The recipe I've provided below is worthy of food addiction. Though black cod comes with a steep price tag, this dish is totally worth it. It's also easy enough for a weeknight dinner (both the main course and the vegetable side can be made in under a half hour, not counting five minutes to prepare the cod marinade the night before), but because it is so tasty and elegant, it's also a great dinner party choice. 

Dad passed away in 2005 and I miss him every day. Yet, I feel blessed that I have lots of great memories to draw on, and enumerable traits in myself that remind me of him. Do enjoy this easy and tasty version of the Nobu classic (and the suggested veggie side), and I hope that you too have great memories of family and food.

Sauteed Scallions, Shitake Mushrooms and Asparagus 
Recipe Adapted from Martha Stewart
Serves 4

1 Lb Fresh Shitake Mushrooms, stems removed
1 Tablespoon Vegetable Oil
Salt and Freshly Ground Pepper
1 Lb of Asparagus, trimmed and cut diagonally into 2 inch pieces
2 bunches Scallions, sliced diagonally into 2 inch pieces 
1 teaspoon White Wine Vinegar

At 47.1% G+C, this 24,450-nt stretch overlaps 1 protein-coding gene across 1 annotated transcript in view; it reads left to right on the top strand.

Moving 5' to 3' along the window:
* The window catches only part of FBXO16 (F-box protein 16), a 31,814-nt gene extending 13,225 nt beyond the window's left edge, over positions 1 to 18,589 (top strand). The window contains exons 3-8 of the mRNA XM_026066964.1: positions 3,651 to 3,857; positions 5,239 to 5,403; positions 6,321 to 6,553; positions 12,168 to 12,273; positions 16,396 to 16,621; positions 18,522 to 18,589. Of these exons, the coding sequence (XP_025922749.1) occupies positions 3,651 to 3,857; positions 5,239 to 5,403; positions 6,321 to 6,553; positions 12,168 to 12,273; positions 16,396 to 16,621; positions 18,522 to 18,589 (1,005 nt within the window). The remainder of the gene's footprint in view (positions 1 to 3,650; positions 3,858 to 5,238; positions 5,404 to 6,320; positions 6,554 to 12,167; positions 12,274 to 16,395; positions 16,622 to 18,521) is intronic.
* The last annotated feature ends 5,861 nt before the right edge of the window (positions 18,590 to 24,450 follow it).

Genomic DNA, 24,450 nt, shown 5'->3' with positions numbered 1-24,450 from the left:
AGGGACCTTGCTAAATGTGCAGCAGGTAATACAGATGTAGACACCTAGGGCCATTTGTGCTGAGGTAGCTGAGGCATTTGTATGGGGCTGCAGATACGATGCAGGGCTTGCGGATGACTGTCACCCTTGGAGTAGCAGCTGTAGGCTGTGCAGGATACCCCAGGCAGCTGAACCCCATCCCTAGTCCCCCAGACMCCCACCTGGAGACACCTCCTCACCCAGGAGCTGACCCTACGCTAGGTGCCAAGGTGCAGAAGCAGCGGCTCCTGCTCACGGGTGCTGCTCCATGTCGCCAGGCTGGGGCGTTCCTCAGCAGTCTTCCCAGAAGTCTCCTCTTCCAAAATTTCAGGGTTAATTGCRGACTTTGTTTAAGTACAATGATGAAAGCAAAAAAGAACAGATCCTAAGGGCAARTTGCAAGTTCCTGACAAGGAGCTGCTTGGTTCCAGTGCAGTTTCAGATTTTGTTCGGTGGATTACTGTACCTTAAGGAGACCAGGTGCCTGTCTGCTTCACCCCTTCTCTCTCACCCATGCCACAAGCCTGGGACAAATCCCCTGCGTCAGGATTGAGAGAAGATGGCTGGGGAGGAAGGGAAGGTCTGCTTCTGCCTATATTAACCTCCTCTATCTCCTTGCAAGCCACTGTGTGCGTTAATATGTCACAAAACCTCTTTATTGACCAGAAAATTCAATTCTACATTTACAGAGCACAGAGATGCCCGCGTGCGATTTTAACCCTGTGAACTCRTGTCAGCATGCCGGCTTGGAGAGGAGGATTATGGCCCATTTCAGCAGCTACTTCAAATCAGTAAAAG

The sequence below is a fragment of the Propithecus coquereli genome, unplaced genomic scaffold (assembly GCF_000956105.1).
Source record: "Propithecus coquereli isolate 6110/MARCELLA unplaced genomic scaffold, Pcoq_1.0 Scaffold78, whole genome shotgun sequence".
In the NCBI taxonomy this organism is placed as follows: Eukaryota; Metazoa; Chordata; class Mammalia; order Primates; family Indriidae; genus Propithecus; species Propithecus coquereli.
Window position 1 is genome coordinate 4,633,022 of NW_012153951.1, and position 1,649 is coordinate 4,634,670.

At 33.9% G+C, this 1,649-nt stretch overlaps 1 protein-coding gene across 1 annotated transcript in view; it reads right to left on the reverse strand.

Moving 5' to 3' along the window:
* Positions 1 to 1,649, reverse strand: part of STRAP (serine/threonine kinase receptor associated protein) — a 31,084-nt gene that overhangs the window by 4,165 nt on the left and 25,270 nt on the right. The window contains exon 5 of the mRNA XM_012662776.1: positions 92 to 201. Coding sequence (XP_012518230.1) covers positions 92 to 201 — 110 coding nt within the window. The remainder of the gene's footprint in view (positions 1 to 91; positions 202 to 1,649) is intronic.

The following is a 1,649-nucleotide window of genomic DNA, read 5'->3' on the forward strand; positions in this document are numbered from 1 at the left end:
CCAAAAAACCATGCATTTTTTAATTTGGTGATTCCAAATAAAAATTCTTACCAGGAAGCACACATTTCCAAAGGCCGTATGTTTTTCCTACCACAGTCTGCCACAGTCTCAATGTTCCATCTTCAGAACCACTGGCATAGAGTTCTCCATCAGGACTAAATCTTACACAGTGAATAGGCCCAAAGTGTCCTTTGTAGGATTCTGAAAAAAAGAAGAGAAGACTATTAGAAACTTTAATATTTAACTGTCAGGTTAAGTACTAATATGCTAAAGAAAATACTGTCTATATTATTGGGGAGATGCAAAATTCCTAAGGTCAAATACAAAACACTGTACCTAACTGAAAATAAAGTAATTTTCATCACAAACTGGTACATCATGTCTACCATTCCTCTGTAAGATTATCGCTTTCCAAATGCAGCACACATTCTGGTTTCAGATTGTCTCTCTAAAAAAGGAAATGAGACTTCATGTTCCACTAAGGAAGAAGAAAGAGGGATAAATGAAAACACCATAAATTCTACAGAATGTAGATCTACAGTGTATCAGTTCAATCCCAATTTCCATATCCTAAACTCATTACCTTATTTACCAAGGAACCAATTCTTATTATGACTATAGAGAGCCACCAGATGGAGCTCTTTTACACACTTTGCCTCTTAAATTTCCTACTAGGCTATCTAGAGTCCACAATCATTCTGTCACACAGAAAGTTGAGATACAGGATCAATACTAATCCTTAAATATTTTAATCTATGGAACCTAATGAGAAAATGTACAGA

Shitake Mushroom, Scallions, Asparagus, Photo: NK
Slice the mushrooms thinly.
In a large skillet, heat oil over high heat.
Add mushrooms and cook, tossing frequently, until browned. About 10 minutes.
Meanwhile, boil 3 Cups of Salted Water in a small saucepan.
Add Asparagus and cook for about 3 minutes until crisp yet tender. Drain.
To Mushrooms, add Asparagus and Scallions. 
Add Salt and Pepper to taste.
Cook, tossing frequently, until pan is dry and scallions have wilted. About 2 minutes.
Add vinegar and serve immediately. 

Asian Style Miso Black Cod
Recipe Adapted from's "Chef at Large"
Serves 4

24 ounces of Black Cod (4 Six-Ounce Steaks)
1/2 Cup White Miso Paste (available at Asian Supermarkets) 
1/4 Cup Mirin (Asian Seasoned Cooking Wine) 
1/4 Cup Sake (If you don't have Sake on hand, a dash of any clear alcohol works)
2 Tablespoons Soy Sauce
2 Tablespoons Maple Syrup
The Day Before: 
Combine Miso, Mirin, Sake, Soy and Maple Syrup in a small pot over low heat.
Mix ingredients until smooth and incorporated, about 5 minutes.
Let the mixture cool and pour it over the cod in a container to marinate in the refrigerator for 24 hours or more.

The Day Of:
Set oven racks in the middle of the oven and one in the broiler position.
Preheat oven to 450.
Remove fish from the marinade and scrape off as much as you can.
Place fish on the middle rack on a baking sheet and bake for 5 minutes.
Turn on broiler and move fish to broiler position.
Broil another 2-3 minutes so that the top browns and glazes a bit.
Remove and serve immediately with a bit of rice and optional pickled ginger.

Miso Glazed Black Cod with Scallion, Asparagus and Shitake Saute, Photo: NK


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Tuesday, February 21, 2012

Après Ski Detox - Meatless Moo Shu Dinner